Gaye favored romantic and sometimes sensual ballads and felt that his desire to move into a more mainstream, sophisticated style was hampered by Motown's demand for hits. For a singer as unenthusiastic as Gaye later claimed to be, he gave almost every song an inspired reading. His Top Ten Hits include "Pride and Joy," (#10, 1963), "I'll Be Doggone" (#8, 1965), "Ain't That Peculiar" (#8, 1965), and "How Sweet It Is to Be Loved By You" (#6, 1965). Among his other thirty nine Top Forty singles of this period were "Try It Baby" (#15, 1964) with background vocals by the Temptations, "You're A Wonderful One" (#15, 1964, with backing vocals by the Supremes).
On April 15, 1964, “Together”, an album of duets by Marvin Gaye and Mary Wells, is released. It is Gaye’s fifth album and first to make Billboard’s Top 200 album chart.
His status as Motown's best-selling male vocalist left him free to pursue different avenues on his albums, which in 1965 included a tribute to the late Nat 'King' Cole and a collection of Broadway standards.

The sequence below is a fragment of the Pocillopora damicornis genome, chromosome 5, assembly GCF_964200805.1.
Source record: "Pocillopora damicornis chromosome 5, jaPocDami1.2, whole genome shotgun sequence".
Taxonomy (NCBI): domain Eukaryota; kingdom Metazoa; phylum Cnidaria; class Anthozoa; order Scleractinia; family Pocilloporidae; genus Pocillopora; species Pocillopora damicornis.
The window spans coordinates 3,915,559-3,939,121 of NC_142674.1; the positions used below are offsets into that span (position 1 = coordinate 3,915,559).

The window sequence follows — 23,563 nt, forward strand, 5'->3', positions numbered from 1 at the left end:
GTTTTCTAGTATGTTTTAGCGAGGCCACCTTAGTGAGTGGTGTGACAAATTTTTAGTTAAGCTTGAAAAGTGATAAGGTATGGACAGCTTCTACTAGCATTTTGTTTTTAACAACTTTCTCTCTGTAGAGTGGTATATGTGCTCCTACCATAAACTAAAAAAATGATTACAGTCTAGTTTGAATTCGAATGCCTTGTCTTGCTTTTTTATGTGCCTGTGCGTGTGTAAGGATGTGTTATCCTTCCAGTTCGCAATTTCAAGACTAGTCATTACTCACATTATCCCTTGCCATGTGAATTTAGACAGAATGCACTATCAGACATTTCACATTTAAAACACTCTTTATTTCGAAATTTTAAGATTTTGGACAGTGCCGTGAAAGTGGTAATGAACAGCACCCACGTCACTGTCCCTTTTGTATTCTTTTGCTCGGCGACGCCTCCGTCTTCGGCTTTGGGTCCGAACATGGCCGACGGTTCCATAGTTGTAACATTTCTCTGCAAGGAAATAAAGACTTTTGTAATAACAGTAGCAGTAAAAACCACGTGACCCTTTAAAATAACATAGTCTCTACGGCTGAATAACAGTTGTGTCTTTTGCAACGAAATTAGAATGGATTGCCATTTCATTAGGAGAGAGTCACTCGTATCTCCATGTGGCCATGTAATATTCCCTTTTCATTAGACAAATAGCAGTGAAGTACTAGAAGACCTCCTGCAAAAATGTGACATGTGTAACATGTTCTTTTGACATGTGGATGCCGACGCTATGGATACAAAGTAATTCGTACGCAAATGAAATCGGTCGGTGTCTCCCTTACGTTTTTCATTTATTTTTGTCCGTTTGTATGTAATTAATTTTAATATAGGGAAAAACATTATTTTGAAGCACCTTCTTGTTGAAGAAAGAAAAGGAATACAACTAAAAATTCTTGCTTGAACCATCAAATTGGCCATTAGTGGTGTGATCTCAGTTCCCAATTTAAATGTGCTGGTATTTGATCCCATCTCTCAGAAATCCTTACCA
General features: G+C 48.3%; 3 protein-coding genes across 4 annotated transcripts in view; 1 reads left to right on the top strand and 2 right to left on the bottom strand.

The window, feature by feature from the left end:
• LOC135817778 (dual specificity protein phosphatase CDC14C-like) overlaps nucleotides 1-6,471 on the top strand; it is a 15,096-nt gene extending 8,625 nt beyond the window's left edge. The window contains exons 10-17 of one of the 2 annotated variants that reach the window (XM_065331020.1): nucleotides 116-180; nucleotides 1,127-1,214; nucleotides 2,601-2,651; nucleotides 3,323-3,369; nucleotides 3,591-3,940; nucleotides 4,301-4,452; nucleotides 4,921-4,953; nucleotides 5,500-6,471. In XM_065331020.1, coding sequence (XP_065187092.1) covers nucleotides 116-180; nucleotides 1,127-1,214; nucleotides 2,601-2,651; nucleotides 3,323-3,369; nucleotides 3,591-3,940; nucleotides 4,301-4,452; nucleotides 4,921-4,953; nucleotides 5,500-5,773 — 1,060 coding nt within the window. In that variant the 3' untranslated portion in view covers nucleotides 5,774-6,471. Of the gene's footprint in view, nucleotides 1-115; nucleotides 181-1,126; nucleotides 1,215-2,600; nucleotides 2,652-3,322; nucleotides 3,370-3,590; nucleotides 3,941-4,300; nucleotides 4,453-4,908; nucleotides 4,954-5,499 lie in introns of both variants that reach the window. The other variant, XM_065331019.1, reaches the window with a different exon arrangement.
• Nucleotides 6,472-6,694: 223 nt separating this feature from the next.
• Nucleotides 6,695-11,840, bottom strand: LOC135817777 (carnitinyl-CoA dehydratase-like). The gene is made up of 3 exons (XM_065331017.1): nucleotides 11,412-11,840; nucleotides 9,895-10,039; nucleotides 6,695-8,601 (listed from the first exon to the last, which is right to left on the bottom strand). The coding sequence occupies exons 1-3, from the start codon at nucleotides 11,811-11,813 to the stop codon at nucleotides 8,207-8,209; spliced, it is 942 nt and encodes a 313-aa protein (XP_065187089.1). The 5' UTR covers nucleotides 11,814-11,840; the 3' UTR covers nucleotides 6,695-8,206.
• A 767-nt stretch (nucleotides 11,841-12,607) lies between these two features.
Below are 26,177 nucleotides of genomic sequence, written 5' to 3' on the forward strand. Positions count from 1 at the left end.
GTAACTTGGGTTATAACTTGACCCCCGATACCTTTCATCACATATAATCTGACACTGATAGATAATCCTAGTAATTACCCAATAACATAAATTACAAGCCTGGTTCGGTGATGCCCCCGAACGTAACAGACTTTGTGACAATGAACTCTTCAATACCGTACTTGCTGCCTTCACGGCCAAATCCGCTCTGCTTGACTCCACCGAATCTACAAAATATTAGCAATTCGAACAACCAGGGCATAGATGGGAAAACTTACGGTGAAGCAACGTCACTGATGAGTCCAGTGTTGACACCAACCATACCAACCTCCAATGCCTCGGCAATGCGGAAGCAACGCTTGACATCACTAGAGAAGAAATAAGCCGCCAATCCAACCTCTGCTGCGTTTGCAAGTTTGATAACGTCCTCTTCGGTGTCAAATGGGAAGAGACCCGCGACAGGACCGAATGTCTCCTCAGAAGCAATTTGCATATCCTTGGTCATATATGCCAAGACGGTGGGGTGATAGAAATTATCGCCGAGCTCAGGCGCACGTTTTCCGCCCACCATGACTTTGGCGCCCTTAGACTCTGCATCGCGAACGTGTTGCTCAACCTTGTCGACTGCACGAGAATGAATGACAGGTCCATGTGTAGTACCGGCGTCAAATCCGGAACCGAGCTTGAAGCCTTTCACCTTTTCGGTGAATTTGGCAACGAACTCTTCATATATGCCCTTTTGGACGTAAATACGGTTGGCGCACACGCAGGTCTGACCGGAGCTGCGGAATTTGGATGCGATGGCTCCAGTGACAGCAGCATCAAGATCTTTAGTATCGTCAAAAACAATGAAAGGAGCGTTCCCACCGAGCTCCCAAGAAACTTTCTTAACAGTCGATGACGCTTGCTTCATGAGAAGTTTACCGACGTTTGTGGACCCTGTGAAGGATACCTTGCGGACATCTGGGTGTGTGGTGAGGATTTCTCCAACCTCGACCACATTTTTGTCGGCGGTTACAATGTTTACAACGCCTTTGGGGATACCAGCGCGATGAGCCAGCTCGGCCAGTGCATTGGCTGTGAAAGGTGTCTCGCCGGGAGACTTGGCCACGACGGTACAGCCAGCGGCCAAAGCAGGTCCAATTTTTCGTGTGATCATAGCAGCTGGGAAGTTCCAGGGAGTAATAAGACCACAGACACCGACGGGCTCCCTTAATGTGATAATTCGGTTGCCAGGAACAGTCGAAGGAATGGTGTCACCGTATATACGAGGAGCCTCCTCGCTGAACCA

To capitalize on his image as a ladies' man, Motown teamed Gaye with their leading female vocalist, Mary Wells, for some romantic duets.
When Wells left Motown in 1964, Gaye recorded with Kim Weston until 1967, when she was succeeded by Tammi Terrell. On July 15, 1967: “Ain’t No Mountain High Enough,” the first of many duets by Marvin Gaye and Tammi Terrell, peaks at #19. The Gaye / Terrell partnership represented the peak of the soul duet, as their voices blended sensuously on a string of hits written specifically for the duo by Ashford And Simpson. Terrell developed a brain tumor in 1968, and collapsed onstage in Gaye's arms.